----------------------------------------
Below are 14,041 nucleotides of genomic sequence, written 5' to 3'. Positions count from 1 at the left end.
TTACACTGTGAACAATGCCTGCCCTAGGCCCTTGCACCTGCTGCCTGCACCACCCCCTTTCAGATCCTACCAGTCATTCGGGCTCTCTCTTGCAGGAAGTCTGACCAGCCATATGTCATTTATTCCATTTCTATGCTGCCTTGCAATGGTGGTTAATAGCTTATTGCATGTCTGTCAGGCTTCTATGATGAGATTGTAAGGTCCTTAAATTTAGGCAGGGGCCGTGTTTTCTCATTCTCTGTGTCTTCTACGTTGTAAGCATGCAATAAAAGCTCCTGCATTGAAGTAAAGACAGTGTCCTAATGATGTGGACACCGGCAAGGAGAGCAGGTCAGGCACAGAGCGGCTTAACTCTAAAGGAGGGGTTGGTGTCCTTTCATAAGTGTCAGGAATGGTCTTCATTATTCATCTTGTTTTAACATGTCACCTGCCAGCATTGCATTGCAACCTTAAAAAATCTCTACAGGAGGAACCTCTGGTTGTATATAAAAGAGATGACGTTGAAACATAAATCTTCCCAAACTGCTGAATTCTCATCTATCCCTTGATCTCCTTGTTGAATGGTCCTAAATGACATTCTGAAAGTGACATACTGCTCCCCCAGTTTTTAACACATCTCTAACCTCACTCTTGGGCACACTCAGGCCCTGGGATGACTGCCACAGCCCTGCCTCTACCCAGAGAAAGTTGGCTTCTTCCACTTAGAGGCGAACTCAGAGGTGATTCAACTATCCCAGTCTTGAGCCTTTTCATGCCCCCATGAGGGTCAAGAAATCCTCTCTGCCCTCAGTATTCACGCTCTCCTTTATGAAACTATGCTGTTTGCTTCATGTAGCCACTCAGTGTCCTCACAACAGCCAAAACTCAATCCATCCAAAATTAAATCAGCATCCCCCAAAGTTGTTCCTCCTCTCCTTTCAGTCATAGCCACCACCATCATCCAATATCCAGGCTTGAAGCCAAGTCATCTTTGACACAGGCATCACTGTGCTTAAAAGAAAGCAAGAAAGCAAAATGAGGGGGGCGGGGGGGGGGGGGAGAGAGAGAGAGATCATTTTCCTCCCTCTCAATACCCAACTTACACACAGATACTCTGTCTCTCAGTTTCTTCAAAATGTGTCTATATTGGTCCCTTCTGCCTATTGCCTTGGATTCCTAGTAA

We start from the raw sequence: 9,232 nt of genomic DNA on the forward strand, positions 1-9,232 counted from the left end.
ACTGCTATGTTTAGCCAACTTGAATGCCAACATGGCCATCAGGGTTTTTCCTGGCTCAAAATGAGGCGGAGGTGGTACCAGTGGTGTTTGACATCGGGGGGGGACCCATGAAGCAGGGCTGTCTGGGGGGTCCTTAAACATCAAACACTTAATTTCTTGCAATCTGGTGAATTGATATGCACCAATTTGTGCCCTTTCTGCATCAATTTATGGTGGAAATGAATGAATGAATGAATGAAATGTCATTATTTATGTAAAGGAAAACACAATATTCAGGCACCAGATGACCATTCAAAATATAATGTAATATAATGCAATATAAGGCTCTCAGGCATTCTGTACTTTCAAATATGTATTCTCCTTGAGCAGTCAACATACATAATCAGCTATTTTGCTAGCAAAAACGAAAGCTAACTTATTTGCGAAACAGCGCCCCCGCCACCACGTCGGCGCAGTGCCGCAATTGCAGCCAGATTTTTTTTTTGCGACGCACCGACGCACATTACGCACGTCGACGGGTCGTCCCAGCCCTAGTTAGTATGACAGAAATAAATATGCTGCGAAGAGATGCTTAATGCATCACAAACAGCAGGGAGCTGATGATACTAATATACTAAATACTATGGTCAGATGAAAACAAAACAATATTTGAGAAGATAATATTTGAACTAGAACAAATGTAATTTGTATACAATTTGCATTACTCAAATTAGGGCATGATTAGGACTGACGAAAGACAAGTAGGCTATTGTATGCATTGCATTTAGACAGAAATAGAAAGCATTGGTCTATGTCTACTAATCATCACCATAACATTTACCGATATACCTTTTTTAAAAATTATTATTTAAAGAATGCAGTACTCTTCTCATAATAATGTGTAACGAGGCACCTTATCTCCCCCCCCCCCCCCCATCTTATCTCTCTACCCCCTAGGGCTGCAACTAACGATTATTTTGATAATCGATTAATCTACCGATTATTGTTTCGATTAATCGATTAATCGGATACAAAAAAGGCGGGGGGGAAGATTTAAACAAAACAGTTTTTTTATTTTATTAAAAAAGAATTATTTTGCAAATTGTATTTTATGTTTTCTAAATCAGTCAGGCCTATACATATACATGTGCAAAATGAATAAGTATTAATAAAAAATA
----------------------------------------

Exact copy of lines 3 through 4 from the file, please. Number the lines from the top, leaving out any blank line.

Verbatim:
We start from the raw sequence: 9,232 nt of genomic DNA on the forward strand, positions 1-9,232 counted from the left end.
ACTGCTATGTTTAGCCAACTTGAATGCCAACATGGCCATCAGGGTTTTTCCTGGCTCAAAATGAGGCGGAGGTGGTACCAGTGGTGTTTGACATCGGGGGGGGACCCATGAAGCAGGGCTGTCTGGGGGGTCCTTAAACATCAAACACTTAATTTCTTGCAATCTGGTGAATTGATATGCACCAATTTGTGCCCTTTCTGCATCAATTTATGGTGGAAATGAATGAATGAATGAATGAAATGTCATTATTTATGTAAAGGAAAACACAATATTCAGGCACCAGATGACCATTCAAAATATAATGTAATATAATGCAATATAAGGCTCTCAGGCATTCTGTACTTTCAAATATGTATTCTCCTTGAGCAGTCAACATACATAATCAGCTATTTTGCTAGCAAAAACGAAAGCTAACTTATTTGCGAAACAGCGCCCCCGCCACCACGTCGGCGCAGTGCCGCAATTGCAGCCAGATTTTTTTTTTGCGACGCACCGACGCACATTACGCACGTCGACGGGTCGTCCCAGCCCTAGTTAGTATGACAGAAATAAATATGCTGCGAAGAGATGCTTAATGCATCACAAACAGCAGGGAGCTGATGATACTAATATACTAAATACTATGGTCAGATGAAAACAAAACAATATTTGAGAAGATAATATTTGAACTAGAACAAATGTAATTTGTATACAATTTGCATTACTCAAATTAGGGCATGATTAGGACTGACGAAAGACAAGTAGGCTATTGTATGCATTGCATTTAGACAGAAATAGAAAGCATTGGTCTATGTCTACTAATCATCACCATAACATTTACCGATATACCTTTTTTAAAAATTATTATTTAAAGAATGCAGTACTCTTCTCATAATAATGTGTAACGAGGCACCTTATCTCCCCCCCCCCCCCCCATCTTATCTCTCTACCCCCTAGGGCTGCAACTAACGATTATTTTGATAATCGATTAATCTACCGATTATTGTTTCGATTAATCGATTAATCGGATACAAAAAAGGCGGGGGGGAAGATTTAAACAAAACAGTTTTTTTATTTTATTAAAAAAGAATTATTTTGCAAATTGTATTTTATGTTTTCTAAATCAGTCAGGCCTATACATATACATGTGCAAAATGAATAAGTATTAATAAAAAATA